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From: Vol.10 N.01 – The Transformative Now


by Isabella G. Mead
It begins with one tau emerald, dead
    on the screen door. Nose-diver, weighted

dart. Then another—alive, hovering over
    my daughter’s head like an emergency.

For a moment it appears to land on her hair
    cross-hatched like a river’s tan bank

until a shift of her body, of light, is seized
    in a pair of compound eyes. Resolution

exchanged for relational, wide-angle vision—
    a message to move on. In a week made strange

by weather, we see the garden become air-
    space. Sunlight vents serrated mandibles,

crowns lawns in chiton. Decline so common-
    place we doubt at first our eyes, deny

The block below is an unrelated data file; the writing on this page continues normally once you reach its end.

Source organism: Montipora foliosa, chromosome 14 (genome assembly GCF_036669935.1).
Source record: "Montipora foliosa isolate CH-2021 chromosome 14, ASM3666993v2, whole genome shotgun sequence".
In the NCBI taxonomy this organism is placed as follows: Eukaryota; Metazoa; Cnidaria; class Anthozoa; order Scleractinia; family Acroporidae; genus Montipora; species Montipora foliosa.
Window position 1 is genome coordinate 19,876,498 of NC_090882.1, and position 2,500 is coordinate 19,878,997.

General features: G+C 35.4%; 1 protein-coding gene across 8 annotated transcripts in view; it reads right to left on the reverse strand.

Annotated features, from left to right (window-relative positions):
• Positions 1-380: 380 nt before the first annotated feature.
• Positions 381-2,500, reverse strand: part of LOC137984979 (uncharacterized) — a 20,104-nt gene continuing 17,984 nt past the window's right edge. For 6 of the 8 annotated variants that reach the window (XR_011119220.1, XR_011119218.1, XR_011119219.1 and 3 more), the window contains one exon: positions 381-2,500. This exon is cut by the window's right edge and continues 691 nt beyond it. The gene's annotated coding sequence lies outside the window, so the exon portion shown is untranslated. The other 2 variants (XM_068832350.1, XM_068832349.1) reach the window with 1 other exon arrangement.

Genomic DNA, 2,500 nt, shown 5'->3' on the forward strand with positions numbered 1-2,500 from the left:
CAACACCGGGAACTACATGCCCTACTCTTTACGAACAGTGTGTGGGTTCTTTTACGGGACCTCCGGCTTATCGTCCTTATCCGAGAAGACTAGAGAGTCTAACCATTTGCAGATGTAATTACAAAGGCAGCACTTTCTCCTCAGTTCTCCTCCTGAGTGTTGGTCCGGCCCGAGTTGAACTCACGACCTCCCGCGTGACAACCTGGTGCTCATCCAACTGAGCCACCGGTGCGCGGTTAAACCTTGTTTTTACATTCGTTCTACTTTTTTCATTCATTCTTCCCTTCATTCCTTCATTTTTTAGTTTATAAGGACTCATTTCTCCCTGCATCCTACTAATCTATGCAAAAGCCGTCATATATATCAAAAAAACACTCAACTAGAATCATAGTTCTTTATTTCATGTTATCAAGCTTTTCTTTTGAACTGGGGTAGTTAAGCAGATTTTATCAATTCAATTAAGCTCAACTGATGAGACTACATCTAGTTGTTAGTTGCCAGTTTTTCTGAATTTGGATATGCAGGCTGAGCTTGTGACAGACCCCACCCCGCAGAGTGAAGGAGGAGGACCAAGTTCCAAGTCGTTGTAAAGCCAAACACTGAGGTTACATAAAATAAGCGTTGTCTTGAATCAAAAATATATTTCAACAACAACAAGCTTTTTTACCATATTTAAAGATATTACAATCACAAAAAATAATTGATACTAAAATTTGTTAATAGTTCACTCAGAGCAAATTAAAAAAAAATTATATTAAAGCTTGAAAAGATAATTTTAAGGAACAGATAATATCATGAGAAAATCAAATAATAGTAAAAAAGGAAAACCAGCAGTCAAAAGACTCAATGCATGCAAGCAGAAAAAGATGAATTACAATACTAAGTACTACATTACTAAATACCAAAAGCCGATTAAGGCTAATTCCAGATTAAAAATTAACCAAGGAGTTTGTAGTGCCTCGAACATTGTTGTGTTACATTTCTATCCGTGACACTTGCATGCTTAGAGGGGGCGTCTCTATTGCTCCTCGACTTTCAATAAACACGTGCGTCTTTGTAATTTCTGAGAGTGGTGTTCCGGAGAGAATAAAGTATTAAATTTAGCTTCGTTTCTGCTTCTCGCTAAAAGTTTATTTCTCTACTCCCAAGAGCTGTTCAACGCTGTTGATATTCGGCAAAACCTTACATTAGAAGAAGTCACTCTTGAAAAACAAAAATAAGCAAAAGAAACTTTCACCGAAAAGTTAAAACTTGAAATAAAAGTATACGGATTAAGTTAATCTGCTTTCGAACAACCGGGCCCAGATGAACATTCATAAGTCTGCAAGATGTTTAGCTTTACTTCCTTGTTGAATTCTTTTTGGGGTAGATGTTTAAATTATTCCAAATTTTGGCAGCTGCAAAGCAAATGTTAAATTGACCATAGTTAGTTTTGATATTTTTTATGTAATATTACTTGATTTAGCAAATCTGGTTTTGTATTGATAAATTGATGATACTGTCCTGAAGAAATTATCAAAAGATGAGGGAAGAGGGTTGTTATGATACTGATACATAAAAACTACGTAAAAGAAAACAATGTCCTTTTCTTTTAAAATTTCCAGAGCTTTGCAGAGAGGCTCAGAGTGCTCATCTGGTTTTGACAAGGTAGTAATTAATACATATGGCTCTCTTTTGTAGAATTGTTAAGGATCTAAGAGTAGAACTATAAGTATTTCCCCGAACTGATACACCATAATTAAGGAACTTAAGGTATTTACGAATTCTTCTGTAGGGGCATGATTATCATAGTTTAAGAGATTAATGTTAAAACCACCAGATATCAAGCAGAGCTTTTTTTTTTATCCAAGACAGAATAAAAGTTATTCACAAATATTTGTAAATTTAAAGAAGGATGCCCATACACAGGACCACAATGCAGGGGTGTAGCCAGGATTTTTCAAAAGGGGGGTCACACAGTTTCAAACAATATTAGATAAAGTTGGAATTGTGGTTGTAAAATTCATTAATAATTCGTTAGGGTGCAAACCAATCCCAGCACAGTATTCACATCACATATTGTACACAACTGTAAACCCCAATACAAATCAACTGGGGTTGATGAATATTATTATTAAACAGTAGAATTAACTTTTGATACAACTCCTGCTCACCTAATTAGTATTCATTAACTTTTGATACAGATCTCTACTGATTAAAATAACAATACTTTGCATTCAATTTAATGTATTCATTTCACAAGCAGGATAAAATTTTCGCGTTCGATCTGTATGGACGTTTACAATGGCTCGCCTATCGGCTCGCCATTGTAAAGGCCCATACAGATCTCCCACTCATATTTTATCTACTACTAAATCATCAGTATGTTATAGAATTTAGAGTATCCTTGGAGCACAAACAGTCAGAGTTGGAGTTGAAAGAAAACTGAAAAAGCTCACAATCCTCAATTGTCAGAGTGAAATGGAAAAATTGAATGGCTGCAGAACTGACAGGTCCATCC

this iridescence of wings, abundant swarm.
    How did we overlook nymphs stirring

for months in aquatic cellars, busting out
    of temporary suits every other night?

And where is our nearest body of water?
    We walk the block seeking the source before

heat returns us—fractious, empty-handed—
    to the question, what else did we miss?

Urgent as a dragonfly’s predacious flight.
Published: June 2023
Isabella G. Mead

is a poet from Melbourne. Her background is in academic publishing and her poetry has appeared in Meanjin, Island, Rabbit, Cordite Poetry Review and Going Down Swinging. In 2023, she was shortlisted for the Gwen Harwood Poetry Prize. She lives, writes and raises her young family on the unceded lands of the Wurundjeri people.

An Australian and international
journal of ecopoetry and ecopoetics.

Plumwood Mountain Journal is created on the unceded lands of the Gadigal and Wangal people of the Eora Nation. We pay our respects to all Aboriginal and Torres Strait Islander people, and to elders past, present and future. We also acknowledge all traditional custodians of the lands this journal reaches.